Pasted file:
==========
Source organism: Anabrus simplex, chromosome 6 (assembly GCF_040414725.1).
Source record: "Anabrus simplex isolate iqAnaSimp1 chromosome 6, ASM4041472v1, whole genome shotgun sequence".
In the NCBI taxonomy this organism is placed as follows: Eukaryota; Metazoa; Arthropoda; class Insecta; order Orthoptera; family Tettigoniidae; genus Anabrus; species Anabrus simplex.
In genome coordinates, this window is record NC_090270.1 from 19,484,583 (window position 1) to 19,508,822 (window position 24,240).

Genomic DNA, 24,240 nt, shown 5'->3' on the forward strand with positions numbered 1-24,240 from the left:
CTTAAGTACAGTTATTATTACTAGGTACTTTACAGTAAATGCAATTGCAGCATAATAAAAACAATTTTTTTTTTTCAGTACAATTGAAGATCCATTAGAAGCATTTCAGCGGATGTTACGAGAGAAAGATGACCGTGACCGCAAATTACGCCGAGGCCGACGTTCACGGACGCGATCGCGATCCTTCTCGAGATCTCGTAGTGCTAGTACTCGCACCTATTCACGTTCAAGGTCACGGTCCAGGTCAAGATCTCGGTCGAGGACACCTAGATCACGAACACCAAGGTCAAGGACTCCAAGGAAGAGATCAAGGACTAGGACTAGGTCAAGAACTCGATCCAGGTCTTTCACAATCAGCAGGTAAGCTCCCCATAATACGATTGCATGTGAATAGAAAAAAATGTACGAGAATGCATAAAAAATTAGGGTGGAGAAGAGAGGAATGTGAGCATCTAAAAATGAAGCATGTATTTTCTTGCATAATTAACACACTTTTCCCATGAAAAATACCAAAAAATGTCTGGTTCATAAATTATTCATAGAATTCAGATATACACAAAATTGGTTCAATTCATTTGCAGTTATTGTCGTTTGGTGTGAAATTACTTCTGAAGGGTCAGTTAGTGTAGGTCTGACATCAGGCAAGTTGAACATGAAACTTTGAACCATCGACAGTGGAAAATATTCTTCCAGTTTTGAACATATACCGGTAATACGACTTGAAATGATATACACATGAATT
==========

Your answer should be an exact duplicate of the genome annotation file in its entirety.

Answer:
Source organism: Anabrus simplex, chromosome 6 (assembly GCF_040414725.1).
Source record: "Anabrus simplex isolate iqAnaSimp1 chromosome 6, ASM4041472v1, whole genome shotgun sequence".
In the NCBI taxonomy this organism is placed as follows: Eukaryota; Metazoa; Arthropoda; class Insecta; order Orthoptera; family Tettigoniidae; genus Anabrus; species Anabrus simplex.
In genome coordinates, this window is record NC_090270.1 from 19,484,583 (window position 1) to 19,508,822 (window position 24,240).

Genomic DNA, 24,240 nt, shown 5'->3' on the forward strand with positions numbered 1-24,240 from the left:
CTTAAGTACAGTTATTATTACTAGGTACTTTACAGTAAATGCAATTGCAGCATAATAAAAACAATTTTTTTTTTTCAGTACAATTGAAGATCCATTAGAAGCATTTCAGCGGATGTTACGAGAGAAAGATGACCGTGACCGCAAATTACGCCGAGGCCGACGTTCACGGACGCGATCGCGATCCTTCTCGAGATCTCGTAGTGCTAGTACTCGCACCTATTCACGTTCAAGGTCACGGTCCAGGTCAAGATCTCGGTCGAGGACACCTAGATCACGAACACCAAGGTCAAGGACTCCAAGGAAGAGATCAAGGACTAGGACTAGGTCAAGAACTCGATCCAGGTCTTTCACAATCAGCAGGTAAGCTCCCCATAATACGATTGCATGTGAATAGAAAAAAATGTACGAGAATGCATAAAAAATTAGGGTGGAGAAGAGAGGAATGTGAGCATCTAAAAATGAAGCATGTATTTTCTTGCATAATTAACACACTTTTCCCATGAAAAATACCAAAAAATGTCTGGTTCATAAATTATTCATAGAATTCAGATATACACAAAATTGGTTCAATTCATTTGCAGTTATTGTCGTTTGGTGTGAAATTACTTCTGAAGGGTCAGTTAGTGTAGGTCTGACATCAGGCAAGTTGAACATGAAACTTTGAACCATCGACAGTGGAAAATATTCTTCCAGTTTTGAACATATACCGGTAATACGACTTGAAATGATATACACATGAATT